Aging Gracefully in Community
5-Week Online Course | Starts October 26th
Learn about challenges and realities of aging in community, whether intergenerational or senior, and find meaning and connection.
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Aging Gracefully in Community Course
We’ve seen loneliness rise along with longevity, in our western culture that fails to provide a meaningful place for its aging population.
How do you imagine your life as you age? Do you see yourself spending time with loving friends and supportive neighbors? Contributing from a place of abundant experience? Enjoying both freedom and connection in a vibrant village? Intentional communities offer a radically different approach to the journey of becoming older.
In Aging Gracefully in Community, you’ll learn about the many variations of senior cohousing, explore the concept of eldering, and discuss the intergenerational dynamics that impact aging in an intentional community. With their support, you’ll also examine the realities of getting older and the often unexplored topic of dying in community.
We’ve brough together passionate and experienced instructors to unpack both the challenges and opportunities, so you can learn how to age with grace in community.
Live classes are hosted on Zoom. All classes are recorded and available on our learning platform within 24 hours after each class ends and through 3 weeks after the last class.
Who this course is for
- anyone living in an intergenerational community
- anyone in midlife or senior years living in community
- anyone interested in the process of eldering in community
What you’ll learn
Classes and topics in the Aging Gracefully in Community syllabus include:
1st Class: What does it mean to age in community?
Led by Laird Schaub
- options for aging in community
- the link between community and quality of life
- the concept of eldering
- right relationship with seniors in a culture that venerates youth
2nd Class: Living into Realities of Aging: Lessons from a Senior Cohousing Community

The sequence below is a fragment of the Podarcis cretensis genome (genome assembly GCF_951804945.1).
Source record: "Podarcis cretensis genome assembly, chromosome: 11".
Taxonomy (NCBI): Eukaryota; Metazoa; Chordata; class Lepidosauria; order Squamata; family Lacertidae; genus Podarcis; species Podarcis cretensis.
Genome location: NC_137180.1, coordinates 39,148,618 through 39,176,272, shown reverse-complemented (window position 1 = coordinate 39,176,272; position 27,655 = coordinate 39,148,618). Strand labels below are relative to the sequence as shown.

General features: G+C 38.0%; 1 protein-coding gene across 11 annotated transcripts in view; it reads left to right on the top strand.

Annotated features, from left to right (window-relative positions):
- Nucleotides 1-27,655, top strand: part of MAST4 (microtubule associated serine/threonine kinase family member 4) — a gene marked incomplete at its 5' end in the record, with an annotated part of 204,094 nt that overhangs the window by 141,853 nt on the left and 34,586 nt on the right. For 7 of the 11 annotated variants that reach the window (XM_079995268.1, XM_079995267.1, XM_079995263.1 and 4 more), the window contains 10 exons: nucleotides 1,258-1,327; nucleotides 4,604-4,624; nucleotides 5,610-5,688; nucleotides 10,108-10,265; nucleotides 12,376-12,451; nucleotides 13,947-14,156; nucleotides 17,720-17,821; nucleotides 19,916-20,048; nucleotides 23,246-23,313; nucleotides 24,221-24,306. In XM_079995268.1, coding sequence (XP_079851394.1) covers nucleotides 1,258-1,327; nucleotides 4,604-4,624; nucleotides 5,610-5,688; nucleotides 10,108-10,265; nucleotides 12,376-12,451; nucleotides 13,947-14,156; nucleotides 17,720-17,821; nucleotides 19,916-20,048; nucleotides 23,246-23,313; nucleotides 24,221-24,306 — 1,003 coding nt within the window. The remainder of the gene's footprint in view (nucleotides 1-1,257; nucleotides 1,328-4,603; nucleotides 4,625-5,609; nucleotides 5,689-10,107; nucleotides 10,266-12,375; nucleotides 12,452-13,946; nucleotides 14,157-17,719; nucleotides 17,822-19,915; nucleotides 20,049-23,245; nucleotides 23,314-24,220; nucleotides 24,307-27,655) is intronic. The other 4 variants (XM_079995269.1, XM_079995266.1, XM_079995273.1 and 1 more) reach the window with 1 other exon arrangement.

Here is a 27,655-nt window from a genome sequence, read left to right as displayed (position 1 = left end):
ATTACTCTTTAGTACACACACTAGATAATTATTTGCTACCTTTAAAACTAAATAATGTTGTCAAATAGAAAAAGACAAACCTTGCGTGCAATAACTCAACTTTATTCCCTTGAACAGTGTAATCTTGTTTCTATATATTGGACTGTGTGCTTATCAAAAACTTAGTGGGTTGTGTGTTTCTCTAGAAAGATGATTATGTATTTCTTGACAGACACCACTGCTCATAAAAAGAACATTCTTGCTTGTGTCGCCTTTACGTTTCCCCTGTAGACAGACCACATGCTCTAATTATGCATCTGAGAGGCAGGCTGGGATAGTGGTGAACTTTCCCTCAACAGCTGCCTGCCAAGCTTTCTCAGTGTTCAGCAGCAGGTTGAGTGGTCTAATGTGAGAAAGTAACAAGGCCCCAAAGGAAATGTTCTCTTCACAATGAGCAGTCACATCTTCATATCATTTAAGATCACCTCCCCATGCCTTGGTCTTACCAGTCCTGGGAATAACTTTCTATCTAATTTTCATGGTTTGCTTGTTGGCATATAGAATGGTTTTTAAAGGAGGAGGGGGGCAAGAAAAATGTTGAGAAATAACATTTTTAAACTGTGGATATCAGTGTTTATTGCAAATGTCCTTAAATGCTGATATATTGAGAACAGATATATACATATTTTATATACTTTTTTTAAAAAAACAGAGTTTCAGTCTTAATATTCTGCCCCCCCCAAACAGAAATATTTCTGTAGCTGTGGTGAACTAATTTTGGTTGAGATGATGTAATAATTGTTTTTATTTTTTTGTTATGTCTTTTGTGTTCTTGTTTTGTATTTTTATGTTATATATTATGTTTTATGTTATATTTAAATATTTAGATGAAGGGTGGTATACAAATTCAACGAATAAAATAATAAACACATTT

Led by Margaret Critchlow
- senior vs intergenerational communities
- community values and design to support aging well
- co-care and neighborly mutual support
- complexities and challenges that encourage learning and growing
- social capital in community
3rd Class: Creating a Culture of Care
Led by Laird Schaub
- safety and cognitive decline considerations
- creating a care team
- the intersection of participation, social capital, and members with diminished capacities
4th Class: Pitfalls & Possibilities: Aging & Dying in Community
Led by Danielle Williams & Alline Anderson
- the balance between self-responsibility and community care
- preparing for the needs and the unknowns
- making it easier to talk about death and end of life
- creating a vision that allows for a life full of meaning and connection in your final years
5th Class: The Art of Death & Dying in Community
Led by Lee Warren
- navigating the dying process
- tending to the dead
- creating home funerals and home burials
- supporting the expression of grief
- caring for the caregivers
Laird’s specialty is up-tempo inclusive meetings that engage the full range of human input, teaching groups to work creatively with conflict and diversity—all the while being ruthless about capturing as much product as possible. He lived for four decades at Sandhill Farm, an income-sharing rural community that he helped found.
Laird also helped found the Foundation for Intentional Community, where he served as the main administrator for 28 years. In 1987, he created a self-insurance fund for healthcare among income-sharing communities called PEACH (Preservation of Equity Accessible for Community Health) that he ran for 22 years.